After the failedmilitary coup, the Turkish government has carte blanche to lock away political dissidents. Seyid, a Kurdish teacher, is one of these innocent prisoners. After months in custody he is finally allowed to see his wife Beren and his eight-year-old daughter Sirin for the first time.
Sirin has never been to a prison before and paints a picture of the colourful bird in their garden for her father. Beren brings a bag of mandarins, her husband’s favourite fruit. But before they can see Seyid, a prison official confiscates Beren’s bag and leaves her only two mandarins. Even Sirin has to show her painting. The official interprets the bird as an anarchistic symbol and destroys the picture in front of her.
The little girl is devastated, but Seyid gives his daughter renewed hope by reminding her that our freedom of thought is indestructible. Sirin understands his advice and for her second visit she paints a picture of a mandarin tree. Although the tree is not a 'dangerous' symbol, the prison official calls his supervisor to make sure. Sirin is worried about her gift for her father. Then the official reluctantly waves the picture through – along with the mandarins, of which Beren has brought only two this time.
When Seyid sees his daughter again, who is now wearing a headscarf, he feels sad. Ensuring her freedom was always why he never gave up despite all the humiliations. He gives his wife a disappointed look. When the guards turn away, Sirin takes off her headscarf and pulls out a third mandarin. Seyid is overjoyed at her real reason for wearing the headscarf. Sirin smiles back and presents her father with her painting of the mandarin tree from their garden.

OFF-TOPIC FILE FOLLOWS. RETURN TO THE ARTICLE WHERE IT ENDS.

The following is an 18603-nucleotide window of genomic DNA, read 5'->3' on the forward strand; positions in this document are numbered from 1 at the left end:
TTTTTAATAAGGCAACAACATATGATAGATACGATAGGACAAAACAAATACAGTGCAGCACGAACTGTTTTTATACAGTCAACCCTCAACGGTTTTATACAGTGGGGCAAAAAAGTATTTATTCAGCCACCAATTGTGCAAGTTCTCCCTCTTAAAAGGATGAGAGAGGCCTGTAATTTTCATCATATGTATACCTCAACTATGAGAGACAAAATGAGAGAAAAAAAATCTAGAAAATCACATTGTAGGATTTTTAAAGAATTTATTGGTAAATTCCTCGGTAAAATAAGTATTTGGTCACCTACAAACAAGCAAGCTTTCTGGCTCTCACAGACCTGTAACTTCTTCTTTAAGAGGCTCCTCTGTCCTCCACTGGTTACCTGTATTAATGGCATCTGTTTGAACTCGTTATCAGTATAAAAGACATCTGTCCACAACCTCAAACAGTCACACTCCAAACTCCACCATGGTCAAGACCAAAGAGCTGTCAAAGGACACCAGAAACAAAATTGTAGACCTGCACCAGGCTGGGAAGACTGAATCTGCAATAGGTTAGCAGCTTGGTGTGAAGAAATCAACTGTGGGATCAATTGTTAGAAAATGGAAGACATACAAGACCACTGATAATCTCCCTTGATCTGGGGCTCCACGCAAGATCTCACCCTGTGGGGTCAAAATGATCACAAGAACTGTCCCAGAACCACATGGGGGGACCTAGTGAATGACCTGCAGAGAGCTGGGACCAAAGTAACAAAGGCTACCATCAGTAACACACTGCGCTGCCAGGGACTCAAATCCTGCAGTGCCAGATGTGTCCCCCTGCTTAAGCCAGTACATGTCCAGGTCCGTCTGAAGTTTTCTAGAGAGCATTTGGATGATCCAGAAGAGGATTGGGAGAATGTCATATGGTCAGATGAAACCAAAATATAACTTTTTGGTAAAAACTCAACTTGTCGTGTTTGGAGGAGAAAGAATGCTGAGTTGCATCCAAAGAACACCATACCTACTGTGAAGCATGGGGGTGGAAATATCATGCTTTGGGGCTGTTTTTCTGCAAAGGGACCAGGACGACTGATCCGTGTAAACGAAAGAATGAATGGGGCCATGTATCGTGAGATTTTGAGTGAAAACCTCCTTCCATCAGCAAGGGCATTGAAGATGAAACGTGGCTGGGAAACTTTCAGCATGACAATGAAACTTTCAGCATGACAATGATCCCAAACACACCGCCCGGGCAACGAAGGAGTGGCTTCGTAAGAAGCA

Back in his prison cell, Seyid discovers a tiny bag of sunflower seeds inside the smuggled mandarin. After thinking for a moment, he understands: hidden in the painting of the mandarin tree is another special gift for him – a message from Sirin to show him that she will never give up.
For me, imagination was always a safe place to get away from everything. Especially while growing up in Turkey as a little Kurdish kid, who has to face war with all its injustice and misery. It took many years for me to realize that imagination is not only an escape but primarily a fundamental source for inspiration. Today that inspiration drives my work as a film director. And that inspiration is what I want share with everybody who watches »The Mandarin Tree«, a film about freedom that starts with imagination.
»Freedom starts with imagination.« – That is what our film THE MANDARIN TREE is all about. And that is why Cengiz Akaygün became a filmmaker in the first place. He has experienced political and social oppression first-hand when he grew up in Turkey as a Kurd. Today he has found a new home in Germany, where he works as a director to make a difference by telling engaging stories.